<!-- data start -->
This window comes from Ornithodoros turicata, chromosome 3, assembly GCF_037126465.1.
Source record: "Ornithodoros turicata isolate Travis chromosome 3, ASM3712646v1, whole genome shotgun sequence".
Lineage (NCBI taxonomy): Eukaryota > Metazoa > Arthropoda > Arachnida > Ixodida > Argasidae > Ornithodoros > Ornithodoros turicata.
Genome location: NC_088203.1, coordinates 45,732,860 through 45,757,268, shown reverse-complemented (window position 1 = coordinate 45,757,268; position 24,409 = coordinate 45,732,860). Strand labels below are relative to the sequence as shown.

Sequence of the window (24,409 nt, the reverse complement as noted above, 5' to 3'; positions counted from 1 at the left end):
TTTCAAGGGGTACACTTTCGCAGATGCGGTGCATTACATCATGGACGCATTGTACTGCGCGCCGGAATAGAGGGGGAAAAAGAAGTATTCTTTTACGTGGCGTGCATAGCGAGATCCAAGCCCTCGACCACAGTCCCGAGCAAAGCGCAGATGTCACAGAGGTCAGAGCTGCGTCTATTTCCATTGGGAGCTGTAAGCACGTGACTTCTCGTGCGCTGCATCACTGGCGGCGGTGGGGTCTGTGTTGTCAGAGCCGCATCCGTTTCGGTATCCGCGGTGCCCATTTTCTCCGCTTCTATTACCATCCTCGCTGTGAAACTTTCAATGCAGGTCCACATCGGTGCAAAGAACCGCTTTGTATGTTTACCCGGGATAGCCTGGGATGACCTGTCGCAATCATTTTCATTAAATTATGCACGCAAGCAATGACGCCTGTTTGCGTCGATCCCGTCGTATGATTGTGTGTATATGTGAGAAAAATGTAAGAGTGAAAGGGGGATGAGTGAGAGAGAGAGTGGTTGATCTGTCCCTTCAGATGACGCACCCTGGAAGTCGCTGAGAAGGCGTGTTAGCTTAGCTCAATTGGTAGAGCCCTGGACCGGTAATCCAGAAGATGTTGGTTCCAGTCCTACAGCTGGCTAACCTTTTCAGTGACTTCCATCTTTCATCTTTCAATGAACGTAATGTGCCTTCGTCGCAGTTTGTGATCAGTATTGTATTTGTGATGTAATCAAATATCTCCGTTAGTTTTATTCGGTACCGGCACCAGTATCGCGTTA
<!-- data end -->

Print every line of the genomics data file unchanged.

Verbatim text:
This window comes from Ornithodoros turicata, chromosome 3, assembly GCF_037126465.1.
Source record: "Ornithodoros turicata isolate Travis chromosome 3, ASM3712646v1, whole genome shotgun sequence".
Lineage (NCBI taxonomy): Eukaryota > Metazoa > Arthropoda > Arachnida > Ixodida > Argasidae > Ornithodoros > Ornithodoros turicata.
Genome location: NC_088203.1, coordinates 45,732,860 through 45,757,268, shown reverse-complemented (window position 1 = coordinate 45,757,268; position 24,409 = coordinate 45,732,860). Strand labels below are relative to the sequence as shown.

Sequence of the window (24,409 nt, the reverse complement as noted above, 5' to 3'; positions counted from 1 at the left end):
TTTCAAGGGGTACACTTTCGCAGATGCGGTGCATTACATCATGGACGCATTGTACTGCGCGCCGGAATAGAGGGGGAAAAAGAAGTATTCTTTTACGTGGCGTGCATAGCGAGATCCAAGCCCTCGACCACAGTCCCGAGCAAAGCGCAGATGTCACAGAGGTCAGAGCTGCGTCTATTTCCATTGGGAGCTGTAAGCACGTGACTTCTCGTGCGCTGCATCACTGGCGGCGGTGGGGTCTGTGTTGTCAGAGCCGCATCCGTTTCGGTATCCGCGGTGCCCATTTTCTCCGCTTCTATTACCATCCTCGCTGTGAAACTTTCAATGCAGGTCCACATCGGTGCAAAGAACCGCTTTGTATGTTTACCCGGGATAGCCTGGGATGACCTGTCGCAATCATTTTCATTAAATTATGCACGCAAGCAATGACGCCTGTTTGCGTCGATCCCGTCGTATGATTGTGTGTATATGTGAGAAAAATGTAAGAGTGAAAGGGGGATGAGTGAGAGAGAGAGTGGTTGATCTGTCCCTTCAGATGACGCACCCTGGAAGTCGCTGAGAAGGCGTGTTAGCTTAGCTCAATTGGTAGAGCCCTGGACCGGTAATCCAGAAGATGTTGGTTCCAGTCCTACAGCTGGCTAACCTTTTCAGTGACTTCCATCTTTCATCTTTCAATGAACGTAATGTGCCTTCGTCGCAGTTTGTGATCAGTATTGTATTTGTGATGTAATCAAATATCTCCGTTAGTTTTATTCGGTACCGGCACCAGTATCGCGTTA